Alain de Botton spoke brilliantly about the impact of culture on living and, although from my faith school perspective I sat a little uneasy with some of what he had to say, I agree that we can learn so much about how to be the best we can be from a creative approach to the Arts. A fascinating speaker!
Now I had been told by my SLT that I was not to miss Tinie Tempah; I was tempted to simply escape and have a quiet coffee when I saw the queue to get in (fantastic that they let the youngsters in first) – but I couldn’t let my SLT down and needed to tweet a picture for the front page of the website…
Tine didn’t disappoint, speaking such sense and translating grit, determination and resilience into reality for those listening to him. I was a little disappointed that he didn’t treat us all to a rap sort two – some of us oldies there needed to hear his talent!!!
Who could fail to be inspired by the great Ken Robinson who made us all laugh whilst thinking deeply at the very same time? Grounded and realistic, he can be on my Governing body any day and certainly needs to meet up with Nicky Morgan pretty soon! I’d love to be fly on that wall!
The big question of the day … it’s 5.10pm … do I stay to hear the great Carol Dweck … or do I just catch that early train and tell everyone that I heard her anyway – we all know what she’s talking about so it wouldn’t be hard to pretend I was there. No – decision made and I’m staying as others depart and her familiar tones are accompanied by a rather unusual powerpoint. But nothing new (except the false mindset which I’d read about the day before!) – what was I expecting – it would be hard to be in education today and avoid Dweck’s theories and practice, wouldn’t it? Don’t get me wrong, I sits right there in my school alongside Claxton’s Building Learning Power and is a key mover and shaker in learning no doubt. But I was expecting a new slant, an invigoration, a sit me up moment at the end of a day and what we got was Homer Vs Einstein.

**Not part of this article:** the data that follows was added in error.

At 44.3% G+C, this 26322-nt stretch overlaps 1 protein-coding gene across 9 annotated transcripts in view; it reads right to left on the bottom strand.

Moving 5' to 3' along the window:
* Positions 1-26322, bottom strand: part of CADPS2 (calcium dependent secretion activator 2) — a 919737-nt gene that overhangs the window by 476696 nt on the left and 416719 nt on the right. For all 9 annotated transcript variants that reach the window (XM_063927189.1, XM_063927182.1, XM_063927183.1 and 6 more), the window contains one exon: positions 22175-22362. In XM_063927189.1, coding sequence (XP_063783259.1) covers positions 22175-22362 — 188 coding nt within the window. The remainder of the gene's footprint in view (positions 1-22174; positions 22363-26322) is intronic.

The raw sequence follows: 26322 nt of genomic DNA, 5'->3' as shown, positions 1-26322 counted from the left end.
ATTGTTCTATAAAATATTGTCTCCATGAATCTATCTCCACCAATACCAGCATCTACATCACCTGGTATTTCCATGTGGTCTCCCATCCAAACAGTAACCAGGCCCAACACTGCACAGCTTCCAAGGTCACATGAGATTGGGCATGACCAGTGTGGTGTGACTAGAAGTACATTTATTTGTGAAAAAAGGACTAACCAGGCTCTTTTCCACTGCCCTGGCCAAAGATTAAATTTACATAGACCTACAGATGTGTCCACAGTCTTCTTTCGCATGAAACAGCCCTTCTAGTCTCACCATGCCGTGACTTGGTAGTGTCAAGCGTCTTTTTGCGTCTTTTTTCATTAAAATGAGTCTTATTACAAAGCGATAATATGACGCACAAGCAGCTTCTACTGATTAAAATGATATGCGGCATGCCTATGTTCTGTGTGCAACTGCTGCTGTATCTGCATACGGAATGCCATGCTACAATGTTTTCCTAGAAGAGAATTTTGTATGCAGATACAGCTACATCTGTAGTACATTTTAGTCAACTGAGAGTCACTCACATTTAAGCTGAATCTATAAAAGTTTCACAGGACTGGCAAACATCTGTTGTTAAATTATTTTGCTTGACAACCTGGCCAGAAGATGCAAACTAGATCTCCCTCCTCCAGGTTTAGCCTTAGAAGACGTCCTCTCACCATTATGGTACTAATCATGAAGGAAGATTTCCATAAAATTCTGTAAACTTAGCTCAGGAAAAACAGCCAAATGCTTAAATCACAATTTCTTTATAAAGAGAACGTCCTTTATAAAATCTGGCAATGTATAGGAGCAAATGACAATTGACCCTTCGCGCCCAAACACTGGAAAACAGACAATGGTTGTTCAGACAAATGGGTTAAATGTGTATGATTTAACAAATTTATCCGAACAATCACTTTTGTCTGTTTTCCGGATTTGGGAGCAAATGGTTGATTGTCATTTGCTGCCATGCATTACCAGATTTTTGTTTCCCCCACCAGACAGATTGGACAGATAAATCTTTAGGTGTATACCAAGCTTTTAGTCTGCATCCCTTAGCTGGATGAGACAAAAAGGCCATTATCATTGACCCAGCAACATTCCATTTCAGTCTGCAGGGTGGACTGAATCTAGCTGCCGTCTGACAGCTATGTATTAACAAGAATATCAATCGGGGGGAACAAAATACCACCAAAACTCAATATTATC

I wouldn’t have minded if we’d been sent out with a gift of a crispy cream doughnut to make that learning moment stick! Having waited for the esteemed Carol Dweck to speak, what will I remember her for? Well, Carol is the one that made me miss my train from Crowthorne to Reading and the further connections that didn’t get me home until after 9pm after a long day!!! Maybe though that’s my fixed mindset in action (or is it a false growth mindset?)!!!
A fantastic two days of brilliant CPD and so much to come back to school and unpack. Great value and a wonderful environment in which to learn. I’m looking forward to next year’s already! See you there maybe?